Thursday, January 24, 2019

Silly Goose of the Day

Geese, as we all know, are the silliest of God's creatures. But sometimes a person can be as silly as a goose. Yes. it's true!
so who's being a silly little goose today?

Why, it's none other than South Carolina Attorney General Alan Wilson!

No, not that one.

This one:

Image result for alan wilson south carolina

Now you wouldn't think that an attorney general would be particularly silly. Especially not an attorney general who fought for a law to make it harder for mentally ill persons to get firearms and sued the Trump administration to stop offshore drilling.

But if silly is as silly does, then Alan Wilson is one silly silly goose.

SC police, doctors fighting medical marijuana; AG calls it US’s ‘most dangerous drug’

Yes. the most dangerous drug!

Image result for dramatic music gif

You want to know how dangerous? Well, the National Institute on Drug Abuse has some chilling statistics. For instance, look how people died from cocaine overdoses:

Number of Deaths Involving Cocaine

And heroin:

Number of Deaths Involving Heroin

Now compare that to the results you get by searching their site for the term "marijuana overdose."

National Institute on Drug Abuse

"marijuana overdose"
1 results

Study Links Medical Marijuana Dispensaries to Reduced Mortality From Opioid Overdose | National Institute on Drug Abuse (NIDA)

Boy, it really makes you think, doesn't it?

Well, it does if you're not a silly goose.

COLUMBIA — Flanked by lawmakers, law enforcement officials and doctors in white lab coats, S.C. Attorney General Alan Wilson called marijuana “the most dangerous drug” in America while denouncing legislation Wednesday that would allow patients to obtain it with a doctor’s prescription.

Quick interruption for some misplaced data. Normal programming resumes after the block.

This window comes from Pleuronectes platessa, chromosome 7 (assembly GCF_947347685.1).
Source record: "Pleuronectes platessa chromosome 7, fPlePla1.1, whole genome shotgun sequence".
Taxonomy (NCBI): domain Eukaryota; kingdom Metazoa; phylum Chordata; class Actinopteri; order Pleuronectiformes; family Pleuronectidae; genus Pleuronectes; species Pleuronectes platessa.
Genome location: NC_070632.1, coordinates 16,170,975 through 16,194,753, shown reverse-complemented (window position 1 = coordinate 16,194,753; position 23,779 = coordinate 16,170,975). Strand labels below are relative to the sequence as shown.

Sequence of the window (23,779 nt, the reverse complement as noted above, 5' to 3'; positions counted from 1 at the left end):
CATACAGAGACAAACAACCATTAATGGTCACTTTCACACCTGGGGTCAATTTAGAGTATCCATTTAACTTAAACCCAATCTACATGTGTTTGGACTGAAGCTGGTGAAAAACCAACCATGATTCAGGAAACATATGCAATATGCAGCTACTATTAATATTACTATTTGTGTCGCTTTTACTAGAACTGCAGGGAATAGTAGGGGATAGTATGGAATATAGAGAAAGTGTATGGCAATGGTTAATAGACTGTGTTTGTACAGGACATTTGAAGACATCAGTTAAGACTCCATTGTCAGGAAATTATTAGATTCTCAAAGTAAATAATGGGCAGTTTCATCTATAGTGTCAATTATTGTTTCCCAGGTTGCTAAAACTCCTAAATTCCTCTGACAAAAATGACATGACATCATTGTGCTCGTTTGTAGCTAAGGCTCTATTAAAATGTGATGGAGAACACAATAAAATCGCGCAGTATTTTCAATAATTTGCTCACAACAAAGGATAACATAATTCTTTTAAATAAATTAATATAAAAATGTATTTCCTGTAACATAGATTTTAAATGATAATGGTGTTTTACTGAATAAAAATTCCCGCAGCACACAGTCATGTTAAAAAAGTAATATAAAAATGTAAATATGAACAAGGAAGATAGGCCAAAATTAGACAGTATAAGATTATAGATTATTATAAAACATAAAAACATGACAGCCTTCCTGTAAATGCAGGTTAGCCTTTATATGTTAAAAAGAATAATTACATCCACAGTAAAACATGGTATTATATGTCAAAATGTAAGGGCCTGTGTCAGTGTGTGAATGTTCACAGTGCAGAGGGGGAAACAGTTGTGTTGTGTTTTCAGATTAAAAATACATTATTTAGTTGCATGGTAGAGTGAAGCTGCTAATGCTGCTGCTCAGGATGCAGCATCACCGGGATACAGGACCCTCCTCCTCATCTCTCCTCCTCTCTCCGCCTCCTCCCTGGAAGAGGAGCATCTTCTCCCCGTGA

Because there's no way for doctors to know whether a substance might be harmful for their patients!

Various speakers, which included State Law Enforcement Division Chief Mark Keel and leaders from the S.C. Medical Association, suggested the use of medical marijuana would cause a litany of problems in South Carolina: addiction, increased traffic accidents and — without specifically citing any peer-reviewed research — an increase in the number of overdose deaths. 

Hmm, no peer-reviewed studies, eh? That's kind of hard to believe. I mean, there must be just tons of studies about all the people who die from smoking the devil's oregano.

Why, look. Here's one now!


So, no peer-reviewed studies, what did Wilson list as the basis for his condemnation of Satan's spinach?

While standing in the center of the Statehouse lobby, Wilson rattled off slang describing the high from marijuana. “They use words like stoned, high, wasted, baked, fried, cooked, chonged, cheeched, dope-faced, blazed, blitzed, blunted, blasted, danked, stupid, wrecked — and that’s only half the words they use,” Wilson said. “Are these consistent with something that describes a medicine?” 

Well, that settles that! Screw your stupid "studies" and "statistics" and "knowledge" about "things." There are a bunch of slang terms that make smoking wacky weed sound bad, so ipso facto it must be bad. If the slang terms sound odd, it must be outlawed is a time-honored legal principle. Just like how in France, the "climax" is referred to as "le Petite Morte" and so no one is allowed to get off in France. Wait, is it France? I must have France mixed up with a different country. Maybe the Vatican. Anyway, it's not important. The point is, that if people talk about something using terms that make that thing sound like it might be kinda scary, then that thing is inherently too dangerous to be allowed. It's just common sense, people!

Wilson classified marijuana as the most dangerous drug because he said it was “the most misunderstood drug.” 

Well, it's hard to argue that. I mean clearly it seems to be completely misunderstood by the prominent citizens of South Carolina.

Dr. March Seabrook, the S.C. Medical Association president, focused his opposition on the lack of medical and regulatory oversight of marijuana. 

Well, yes. The government does not allow any research to be done on marijuana, so therefore there isn't a lot of research on marijuana, so therefore the government must continue to ban any use of marijuana that might allow its effects to be researched.

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After the news conference, the Medical Association said it disagreed with Wilson’s assessment that marijuana is “the most dangerous drug” in the country. Still, Seabrook argued the new legislation “will not improve the health of South Carolina.” 

Now let's all just forget about this ridiculous marijuana. Here, I'm going to write you a prescription for Oxycontin. That'll help you forget all about it. And you know Oxy is safe, because it's legal! I mean, if we even suspected at all that it might be unsafe, we obviously would make it just as illegal as Lucifer's lettuce!

Should we continue?


Okay, fair enough!